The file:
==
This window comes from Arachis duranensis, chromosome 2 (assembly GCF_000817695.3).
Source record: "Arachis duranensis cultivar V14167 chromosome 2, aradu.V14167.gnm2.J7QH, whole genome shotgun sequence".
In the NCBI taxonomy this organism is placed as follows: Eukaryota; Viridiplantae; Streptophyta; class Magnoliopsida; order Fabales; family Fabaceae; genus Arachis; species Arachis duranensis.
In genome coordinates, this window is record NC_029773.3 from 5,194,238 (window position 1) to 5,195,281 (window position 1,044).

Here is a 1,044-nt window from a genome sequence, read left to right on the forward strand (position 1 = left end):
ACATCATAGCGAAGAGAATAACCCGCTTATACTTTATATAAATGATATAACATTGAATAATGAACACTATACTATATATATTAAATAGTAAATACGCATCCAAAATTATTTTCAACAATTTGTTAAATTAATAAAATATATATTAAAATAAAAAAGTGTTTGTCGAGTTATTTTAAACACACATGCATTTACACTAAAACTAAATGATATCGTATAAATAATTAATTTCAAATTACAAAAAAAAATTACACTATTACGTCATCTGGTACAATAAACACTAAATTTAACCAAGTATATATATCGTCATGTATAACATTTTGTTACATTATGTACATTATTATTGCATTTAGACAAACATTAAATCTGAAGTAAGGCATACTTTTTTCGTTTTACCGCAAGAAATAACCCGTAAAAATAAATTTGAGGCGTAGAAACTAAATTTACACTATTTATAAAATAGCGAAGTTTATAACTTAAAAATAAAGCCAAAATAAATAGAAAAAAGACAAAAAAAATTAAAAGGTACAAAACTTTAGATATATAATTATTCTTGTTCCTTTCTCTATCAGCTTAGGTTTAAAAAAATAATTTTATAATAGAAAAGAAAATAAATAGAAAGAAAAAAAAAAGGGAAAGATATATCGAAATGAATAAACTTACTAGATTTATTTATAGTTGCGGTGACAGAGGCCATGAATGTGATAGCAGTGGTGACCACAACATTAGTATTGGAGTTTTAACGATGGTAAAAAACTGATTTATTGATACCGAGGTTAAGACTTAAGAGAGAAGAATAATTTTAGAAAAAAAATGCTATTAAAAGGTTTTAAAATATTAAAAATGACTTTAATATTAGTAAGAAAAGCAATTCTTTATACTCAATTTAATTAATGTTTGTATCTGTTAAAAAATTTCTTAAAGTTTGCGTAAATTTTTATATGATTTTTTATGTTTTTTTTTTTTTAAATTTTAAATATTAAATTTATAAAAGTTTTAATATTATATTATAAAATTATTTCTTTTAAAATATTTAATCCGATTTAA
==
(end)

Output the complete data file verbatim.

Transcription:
This window comes from Arachis duranensis, chromosome 2 (assembly GCF_000817695.3).
Source record: "Arachis duranensis cultivar V14167 chromosome 2, aradu.V14167.gnm2.J7QH, whole genome shotgun sequence".
In the NCBI taxonomy this organism is placed as follows: Eukaryota; Viridiplantae; Streptophyta; class Magnoliopsida; order Fabales; family Fabaceae; genus Arachis; species Arachis duranensis.
In genome coordinates, this window is record NC_029773.3 from 5,194,238 (window position 1) to 5,195,281 (window position 1,044).

Here is a 1,044-nt window from a genome sequence, read left to right on the forward strand (position 1 = left end):
ACATCATAGCGAAGAGAATAACCCGCTTATACTTTATATAAATGATATAACATTGAATAATGAACACTATACTATATATATTAAATAGTAAATACGCATCCAAAATTATTTTCAACAATTTGTTAAATTAATAAAATATATATTAAAATAAAAAAGTGTTTGTCGAGTTATTTTAAACACACATGCATTTACACTAAAACTAAATGATATCGTATAAATAATTAATTTCAAATTACAAAAAAAAATTACACTATTACGTCATCTGGTACAATAAACACTAAATTTAACCAAGTATATATATCGTCATGTATAACATTTTGTTACATTATGTACATTATTATTGCATTTAGACAAACATTAAATCTGAAGTAAGGCATACTTTTTTCGTTTTACCGCAAGAAATAACCCGTAAAAATAAATTTGAGGCGTAGAAACTAAATTTACACTATTTATAAAATAGCGAAGTTTATAACTTAAAAATAAAGCCAAAATAAATAGAAAAAAGACAAAAAAAATTAAAAGGTACAAAACTTTAGATATATAATTATTCTTGTTCCTTTCTCTATCAGCTTAGGTTTAAAAAAATAATTTTATAATAGAAAAGAAAATAAATAGAAAGAAAAAAAAAAGGGAAAGATATATCGAAATGAATAAACTTACTAGATTTATTTATAGTTGCGGTGACAGAGGCCATGAATGTGATAGCAGTGGTGACCACAACATTAGTATTGGAGTTTTAACGATGGTAAAAAACTGATTTATTGATACCGAGGTTAAGACTTAAGAGAGAAGAATAATTTTAGAAAAAAAATGCTATTAAAAGGTTTTAAAATATTAAAAATGACTTTAATATTAGTAAGAAAAGCAATTCTTTATACTCAATTTAATTAATGTTTGTATCTGTTAAAAAATTTCTTAAAGTTTGCGTAAATTTTTATATGATTTTTTATGTTTTTTTTTTTTTAAATTTTAAATATTAAATTTATAAAAGTTTTAATATTATATTATAAAATTATTTCTTTTAAAATATTTAATCCGATTTAA